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Carl Wernicke: Autumn On The Beach

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  Early one morning this week, coffee cup in hand, I walked down to Santa Rosa Sound from our home on Pensacola Beach and noticed something. For the first time since spring the morning breeze carried a chill, a hint of the coming fall rather than the warm breath of what has been a hot summer.

For locals, this means we can once again reclaim our beach. While Labor Day has been the traditional end of the summer tourism season, the last two weeks have been noticeably calmer on the beach, especially with so many schools starting early. I have found myself swimming in picture-perfect water on the world’s prettiest beach, wondering where all the people were.

Obviously, this is the time of year in which beach businesses reluctantly begin to hunker down for the long winter. Marketing efforts have extended the season, but every business here has a certain amount of hibernation built into its plan.

But for locals whose primary interest in the beach is enjoying it, this is the perfect time.

I’ve long thought that September is the best month on the beach, with all the advantages of summer and few of the drawbacks. The days remain long and the sun hot, but the brutal heat of midsummer is gone. The water is warm, but taking on a touch of coolness. And this year the shelling has been spectacular, a byproduct of beach renourishment, whose other pros and cons can always be debated

Yes, jellyfish can be a problem in late summer, but this year they have hardly been seen. And September can bring hurricanes. Ivan was a September storm; Opal came in October.

A warm October and even November can extend the swimming season, but we locals are finicky about water temperature, and soon enough it will require greater intestinal fortitude to take a dip.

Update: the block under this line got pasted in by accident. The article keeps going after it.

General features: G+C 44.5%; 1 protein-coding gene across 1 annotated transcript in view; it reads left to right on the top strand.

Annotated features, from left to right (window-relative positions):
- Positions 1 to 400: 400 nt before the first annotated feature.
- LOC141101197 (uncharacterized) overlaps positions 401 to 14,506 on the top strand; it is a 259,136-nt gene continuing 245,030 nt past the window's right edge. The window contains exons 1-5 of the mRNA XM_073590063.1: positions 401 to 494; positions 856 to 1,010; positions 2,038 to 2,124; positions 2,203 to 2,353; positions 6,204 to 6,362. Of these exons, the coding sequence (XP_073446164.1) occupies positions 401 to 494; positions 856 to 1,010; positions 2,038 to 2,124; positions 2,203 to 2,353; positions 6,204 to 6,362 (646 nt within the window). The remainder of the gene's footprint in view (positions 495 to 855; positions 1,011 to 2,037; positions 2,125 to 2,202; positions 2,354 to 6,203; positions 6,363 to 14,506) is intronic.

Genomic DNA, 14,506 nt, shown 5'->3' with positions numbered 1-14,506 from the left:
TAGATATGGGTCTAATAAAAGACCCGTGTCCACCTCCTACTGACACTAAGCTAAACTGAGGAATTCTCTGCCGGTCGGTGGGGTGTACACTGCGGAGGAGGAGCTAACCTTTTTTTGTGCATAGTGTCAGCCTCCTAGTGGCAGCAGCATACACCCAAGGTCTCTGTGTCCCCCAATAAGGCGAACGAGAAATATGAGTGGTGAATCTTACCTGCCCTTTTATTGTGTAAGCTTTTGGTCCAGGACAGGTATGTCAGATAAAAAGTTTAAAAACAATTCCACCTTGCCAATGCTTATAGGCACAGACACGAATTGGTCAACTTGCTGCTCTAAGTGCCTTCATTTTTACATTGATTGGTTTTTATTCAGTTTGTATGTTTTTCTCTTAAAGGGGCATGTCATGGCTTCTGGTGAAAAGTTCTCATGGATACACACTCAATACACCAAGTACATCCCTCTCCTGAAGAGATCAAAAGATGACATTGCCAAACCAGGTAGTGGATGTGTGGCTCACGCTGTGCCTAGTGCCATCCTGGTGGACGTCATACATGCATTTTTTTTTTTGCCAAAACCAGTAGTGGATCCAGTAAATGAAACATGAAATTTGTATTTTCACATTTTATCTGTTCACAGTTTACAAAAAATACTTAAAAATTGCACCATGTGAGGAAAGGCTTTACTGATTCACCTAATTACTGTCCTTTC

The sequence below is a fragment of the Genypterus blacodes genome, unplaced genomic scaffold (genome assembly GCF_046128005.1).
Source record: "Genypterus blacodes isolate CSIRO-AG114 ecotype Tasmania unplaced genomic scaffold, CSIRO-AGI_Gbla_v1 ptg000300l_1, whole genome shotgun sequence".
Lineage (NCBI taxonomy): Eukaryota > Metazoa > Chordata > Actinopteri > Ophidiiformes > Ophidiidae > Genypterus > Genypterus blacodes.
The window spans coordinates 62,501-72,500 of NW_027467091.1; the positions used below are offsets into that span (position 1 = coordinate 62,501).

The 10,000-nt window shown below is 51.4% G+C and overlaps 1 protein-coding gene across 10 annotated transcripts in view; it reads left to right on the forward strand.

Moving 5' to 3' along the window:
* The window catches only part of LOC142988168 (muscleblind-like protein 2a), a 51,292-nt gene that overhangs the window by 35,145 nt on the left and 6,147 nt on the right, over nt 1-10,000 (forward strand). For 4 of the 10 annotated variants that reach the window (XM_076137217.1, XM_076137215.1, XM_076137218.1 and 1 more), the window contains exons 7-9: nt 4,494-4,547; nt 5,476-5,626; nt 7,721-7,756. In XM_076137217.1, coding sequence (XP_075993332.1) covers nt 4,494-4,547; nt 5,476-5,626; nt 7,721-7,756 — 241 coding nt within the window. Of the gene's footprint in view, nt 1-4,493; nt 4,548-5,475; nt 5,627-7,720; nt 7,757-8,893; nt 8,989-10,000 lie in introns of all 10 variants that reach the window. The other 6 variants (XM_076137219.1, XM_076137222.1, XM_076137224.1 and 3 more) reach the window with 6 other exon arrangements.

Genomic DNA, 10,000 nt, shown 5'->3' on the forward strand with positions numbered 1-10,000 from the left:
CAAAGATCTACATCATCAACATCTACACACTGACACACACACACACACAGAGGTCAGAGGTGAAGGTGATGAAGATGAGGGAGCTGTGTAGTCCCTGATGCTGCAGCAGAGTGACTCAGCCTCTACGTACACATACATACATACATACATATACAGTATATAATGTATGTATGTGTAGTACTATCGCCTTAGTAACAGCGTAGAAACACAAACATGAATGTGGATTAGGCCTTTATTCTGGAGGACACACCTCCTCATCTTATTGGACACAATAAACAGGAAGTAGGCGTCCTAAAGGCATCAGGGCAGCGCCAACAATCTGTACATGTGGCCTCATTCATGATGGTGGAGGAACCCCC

Winter on the beach can be bleak; low temperatures and stiff north winds that scour the sand can send all but the bravest inside. But it also brings to the beach a welcome change of season.

Over many years I have done most of my exploring amid the dunes in the winter, when the low humidity and temperatures take dripping sweat and sunburn out of the equation. Cold fronts sweeping across Pensacola Pass and Fort Pickens signal bird migrations and the clear, cool days that sharpen the hues of sand and water.

It certainly turns my relationship with the sun around. Instead of seeking shade and looking for a breeze, I look for a wind-sheltered nook where the gentle warming of a winter sun makes sitting still a simple pleasure.

I remember years ago living in one of the old, classic, concrete block houses on the Gulf, a house long gone now. It had a rickety screened porch with a little brick stoop facing the water. The house blocked the north wind, and even on some of the coldest January days I could sit shirtless in this manmade cove and be warmed by the mid-day sun, if only for the briefest time. I could trace the passing days by how early the chill forced me back into my clothes.

So I am looking forward to winter. And soon enough, we will be seeing the signs of another spring, and looking forward  to welcoming back another summer.

Carl Wernicke is a native of Pensacola. He graduated from the University of Florida in 1975 with a degree in journalism. After 33 years as a reporter and editor, he retired from the Pensacola News Journal in April 2012; he spent the last 15 years at the PNJ as editor of the editorial page. He joined the Florida Institute for Human and Machine Cognition in 2012 as Senior Writer and Communications Manager, and retired from IHMC in 2015.His hobbies include reading, traveling, gardening, hiking, enjoying nature around his home in Downtown Pensacola, as well as watching baseball and college football, especially the Florida Gators and New York Yankees. His wife, Patti, retired as a senior vice president at Gulf Winds Federal Credit Union and is a Master Gardener. Carl is a regular contributor to WUWF. His commentaries focus on life in and around the Pensacola area and range in subject matter from birding to downtown redevelopment and from preserving our natural heritage to life in local neighborhoods.